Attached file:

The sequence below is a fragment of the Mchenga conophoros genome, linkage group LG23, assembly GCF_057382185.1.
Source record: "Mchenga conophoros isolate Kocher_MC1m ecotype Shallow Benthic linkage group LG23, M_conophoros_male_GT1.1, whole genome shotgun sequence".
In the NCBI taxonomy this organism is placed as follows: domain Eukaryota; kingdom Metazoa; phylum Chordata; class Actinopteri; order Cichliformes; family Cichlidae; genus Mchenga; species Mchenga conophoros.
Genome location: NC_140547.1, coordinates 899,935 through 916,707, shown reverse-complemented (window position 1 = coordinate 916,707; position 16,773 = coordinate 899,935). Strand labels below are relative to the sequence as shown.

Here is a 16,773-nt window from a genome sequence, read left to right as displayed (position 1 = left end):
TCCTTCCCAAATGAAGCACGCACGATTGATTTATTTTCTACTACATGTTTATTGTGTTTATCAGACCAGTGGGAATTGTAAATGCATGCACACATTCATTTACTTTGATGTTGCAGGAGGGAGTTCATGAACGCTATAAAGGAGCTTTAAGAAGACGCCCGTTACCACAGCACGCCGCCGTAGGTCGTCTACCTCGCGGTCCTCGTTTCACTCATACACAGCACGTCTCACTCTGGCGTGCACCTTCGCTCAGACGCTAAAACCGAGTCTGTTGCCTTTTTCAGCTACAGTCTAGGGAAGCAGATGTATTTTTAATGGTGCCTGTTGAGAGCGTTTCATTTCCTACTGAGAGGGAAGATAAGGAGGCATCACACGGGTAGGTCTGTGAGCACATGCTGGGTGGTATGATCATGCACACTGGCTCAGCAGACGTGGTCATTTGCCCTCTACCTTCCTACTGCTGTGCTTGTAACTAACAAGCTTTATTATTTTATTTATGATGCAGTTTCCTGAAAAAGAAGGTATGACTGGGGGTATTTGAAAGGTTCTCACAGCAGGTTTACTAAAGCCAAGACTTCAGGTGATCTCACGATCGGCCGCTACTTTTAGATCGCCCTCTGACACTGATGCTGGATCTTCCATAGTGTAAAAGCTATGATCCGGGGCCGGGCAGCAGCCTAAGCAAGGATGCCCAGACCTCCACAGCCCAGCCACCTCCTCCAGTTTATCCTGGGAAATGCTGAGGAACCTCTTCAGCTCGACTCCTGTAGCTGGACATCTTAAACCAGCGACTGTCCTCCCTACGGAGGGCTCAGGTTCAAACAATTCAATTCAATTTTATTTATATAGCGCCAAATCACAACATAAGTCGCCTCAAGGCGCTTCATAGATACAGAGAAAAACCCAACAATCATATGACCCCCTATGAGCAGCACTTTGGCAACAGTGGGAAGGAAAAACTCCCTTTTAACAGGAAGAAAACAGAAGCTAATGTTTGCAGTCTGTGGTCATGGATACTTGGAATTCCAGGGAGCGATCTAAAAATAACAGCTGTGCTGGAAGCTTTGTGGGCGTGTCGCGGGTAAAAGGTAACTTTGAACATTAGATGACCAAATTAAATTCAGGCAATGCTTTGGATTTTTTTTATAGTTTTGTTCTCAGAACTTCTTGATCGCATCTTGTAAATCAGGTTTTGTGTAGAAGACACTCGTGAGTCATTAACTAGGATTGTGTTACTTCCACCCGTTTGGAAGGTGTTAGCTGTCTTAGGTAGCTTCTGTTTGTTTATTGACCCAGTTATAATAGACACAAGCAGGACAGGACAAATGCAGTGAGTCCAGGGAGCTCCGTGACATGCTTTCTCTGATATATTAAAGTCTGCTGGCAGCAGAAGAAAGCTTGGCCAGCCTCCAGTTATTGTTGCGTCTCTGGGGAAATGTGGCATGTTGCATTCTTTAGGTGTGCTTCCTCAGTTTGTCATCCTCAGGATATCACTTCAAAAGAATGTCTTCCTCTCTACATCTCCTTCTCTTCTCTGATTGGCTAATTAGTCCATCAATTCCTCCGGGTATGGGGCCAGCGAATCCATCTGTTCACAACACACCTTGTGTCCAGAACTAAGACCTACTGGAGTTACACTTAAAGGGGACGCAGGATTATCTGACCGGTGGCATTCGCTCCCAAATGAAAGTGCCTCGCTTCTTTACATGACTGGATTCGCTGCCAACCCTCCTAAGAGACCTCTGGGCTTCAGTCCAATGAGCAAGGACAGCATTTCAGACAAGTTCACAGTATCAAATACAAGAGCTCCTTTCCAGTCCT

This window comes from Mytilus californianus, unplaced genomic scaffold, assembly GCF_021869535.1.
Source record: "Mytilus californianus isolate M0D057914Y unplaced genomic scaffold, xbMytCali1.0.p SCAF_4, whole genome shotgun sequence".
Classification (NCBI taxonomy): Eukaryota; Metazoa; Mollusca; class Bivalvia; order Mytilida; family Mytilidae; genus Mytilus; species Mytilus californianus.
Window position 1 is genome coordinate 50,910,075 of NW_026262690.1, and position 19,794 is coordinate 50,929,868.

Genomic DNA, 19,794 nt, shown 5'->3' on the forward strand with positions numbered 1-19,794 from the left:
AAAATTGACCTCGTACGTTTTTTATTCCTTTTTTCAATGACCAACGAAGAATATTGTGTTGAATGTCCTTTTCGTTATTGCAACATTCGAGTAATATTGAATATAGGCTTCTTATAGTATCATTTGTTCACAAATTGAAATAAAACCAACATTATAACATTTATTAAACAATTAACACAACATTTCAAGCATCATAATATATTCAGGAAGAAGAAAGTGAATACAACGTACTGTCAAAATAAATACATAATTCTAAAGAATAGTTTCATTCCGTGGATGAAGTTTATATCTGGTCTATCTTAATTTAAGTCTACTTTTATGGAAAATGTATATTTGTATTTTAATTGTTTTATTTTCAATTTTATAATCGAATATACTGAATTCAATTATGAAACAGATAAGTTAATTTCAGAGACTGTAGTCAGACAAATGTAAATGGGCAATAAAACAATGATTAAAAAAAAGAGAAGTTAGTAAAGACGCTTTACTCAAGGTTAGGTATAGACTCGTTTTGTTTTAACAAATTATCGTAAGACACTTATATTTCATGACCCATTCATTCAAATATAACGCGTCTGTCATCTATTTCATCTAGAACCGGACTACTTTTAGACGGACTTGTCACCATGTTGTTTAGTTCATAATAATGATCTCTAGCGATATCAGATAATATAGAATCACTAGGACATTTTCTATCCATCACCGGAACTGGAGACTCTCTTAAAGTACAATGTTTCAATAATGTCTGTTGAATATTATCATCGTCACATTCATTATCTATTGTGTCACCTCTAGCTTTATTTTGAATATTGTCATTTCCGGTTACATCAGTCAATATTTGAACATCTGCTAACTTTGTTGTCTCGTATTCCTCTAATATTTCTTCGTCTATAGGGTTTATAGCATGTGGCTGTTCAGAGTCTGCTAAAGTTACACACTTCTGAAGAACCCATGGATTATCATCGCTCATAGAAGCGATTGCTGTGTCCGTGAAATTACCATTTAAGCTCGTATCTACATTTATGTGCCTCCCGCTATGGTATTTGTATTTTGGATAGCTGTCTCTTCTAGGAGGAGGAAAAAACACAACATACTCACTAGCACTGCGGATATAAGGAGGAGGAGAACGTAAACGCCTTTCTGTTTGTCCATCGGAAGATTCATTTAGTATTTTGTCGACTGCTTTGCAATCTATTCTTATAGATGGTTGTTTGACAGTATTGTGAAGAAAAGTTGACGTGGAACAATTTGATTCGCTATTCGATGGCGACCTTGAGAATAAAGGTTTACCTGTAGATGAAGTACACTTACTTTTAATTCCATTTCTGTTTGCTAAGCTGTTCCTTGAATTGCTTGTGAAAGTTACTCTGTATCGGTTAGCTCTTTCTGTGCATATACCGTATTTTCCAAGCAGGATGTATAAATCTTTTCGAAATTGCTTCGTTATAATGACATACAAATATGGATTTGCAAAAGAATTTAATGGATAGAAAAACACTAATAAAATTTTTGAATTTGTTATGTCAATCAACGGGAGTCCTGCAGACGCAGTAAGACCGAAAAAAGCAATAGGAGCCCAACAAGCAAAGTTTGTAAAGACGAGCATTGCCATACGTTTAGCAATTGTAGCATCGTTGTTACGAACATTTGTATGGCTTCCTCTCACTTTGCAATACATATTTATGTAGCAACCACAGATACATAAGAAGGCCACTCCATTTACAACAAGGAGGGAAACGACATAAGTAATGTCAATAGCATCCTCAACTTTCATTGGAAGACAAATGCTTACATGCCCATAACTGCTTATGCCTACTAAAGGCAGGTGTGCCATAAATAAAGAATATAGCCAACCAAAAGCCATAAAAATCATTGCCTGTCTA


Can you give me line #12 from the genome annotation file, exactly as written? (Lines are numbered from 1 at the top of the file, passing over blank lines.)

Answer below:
AAAATTGACCTCGTACGTTTTTTATTCCTTTTTTCAATGACCAACGAAGAATATTGTGTTGAATGTCCTTTTCGTTATTGCAACATTCGAGTAATATTGAATATAGGCTTCTTATAGTATCATTTGTTCACAAATTGAAATAAAACCAACATTATAACATTTATTAAACAATTAACACAACATTTCAAGCATCATAATATATTCAGGAAGAAGAAAGTGAATACAACGTACTGTCAAAATAAATACATAATTCTAAAGAATAGTTTCATTCCGTGGATGAAGTTTATATCTGGTCTATCTTAATTTAAGTCTACTTTTATGGAAAATGTATATTTGTATTTTAATTGTTTTATTTTCAATTTTATAATCGAATATACTGAATTCAATTATGAAACAGATAAGTTAATTTCAGAGACTGTAGTCAGACAAATGTAAATGGGCAATAAAACAATGATTAAAAAAAAGAGAAGTTAGTAAAGACGCTTTACTCAAGGTTAGGTATAGACTCGTTTTGTTTTAACAAATTATCGTAAGACACTTATATTTCATGACCCATTCATTCAAATATAACGCGTCTGTCATCTATTTCATCTAGAACCGGACTACTTTTAGACGGACTTGTCACCATGTTGTTTAGTTCATAATAATGATCTCTAGCGATATCAGATAATATAGAATCACTAGGACATTTTCTATCCATCACCGGAACTGGAGACTCTCTTAAAGTACAATGTTTCAATAATGTCTGTTGAATATTATCATCGTCACATTCATTATCTATTGTGTCACCTCTAGCTTTATTTTGAATATTGTCATTTCCGGTTACATCAGTCAATATTTGAACATCTGCTAACTTTGTTGTCTCGTATTCCTCTAATATTTCTTCGTCTATAGGGTTTATAGCATGTGGCTGTTCAGAGTCTGCTAAAGTTACACACTTCTGAAGAACCCATGGATTATCATCGCTCATAGAAGCGATTGCTGTGTCCGTGAAATTACCATTTAAGCTCGTATCTACATTTATGTGCCTCCCGCTATGGTATTTGTATTTTGGATAGCTGTCTCTTCTAGGAGGAGGAAAAAACACAACATACTCACTAGCACTGCGGATATAAGGAGGAGGAGAACGTAAACGCCTTTCTGTTTGTCCATCGGAAGATTCATTTAGTATTTTGTCGACTGCTTTGCAATCTATTCTTATAGATGGTTGTTTGACAGTATTGTGAAGAAAAGTTGACGTGGAACAATTTGATTCGCTATTCGATGGCGACCTTGAGAATAAAGGTTTACCTGTAGATGAAGTACACTTACTTTTAATTCCATTTCTGTTTGCTAAGCTGTTCCTTGAATTGCTTGTGAAAGTTACTCTGTATCGGTTAGCTCTTTCTGTGCATATACCGTATTTTCCAAGCAGGATGTATAAATCTTTTCGAAATTGCTTCGTTATAATGACATACAAATATGGATTTGCAAAAGAATTTAATGGATAGAAAAACACTAATAAAATTTTTGAATTTGTTATGTCAATCAACGGGAGTCCTGCAGACGCAGTAAGACCGAAAAAAGCAATAGGAGCCCAACAAGCAAAGTTTGTAAAGACGAGCATTGCCATACGTTTAGCAATTGTAGCATCGTTGTTACGAACATTTGTATGGCTTCCTCTCACTTTGCAATACATATTTATGTAGCAACCACAGATACATAAGAAGGCCACTCCATTTACAACAAGGAGGGAAACGACATAAGTAATGTCAATAGCATCCTCAACTTTCATTGGAAGACAAATGCTTACATGCCCATAACTGCTTATGCCTACTAAAGGCAGGTGTGCCATAAATAAAGAATATAGCCAACCAAAAGCCATAAAAATCATTGCCTGTCTA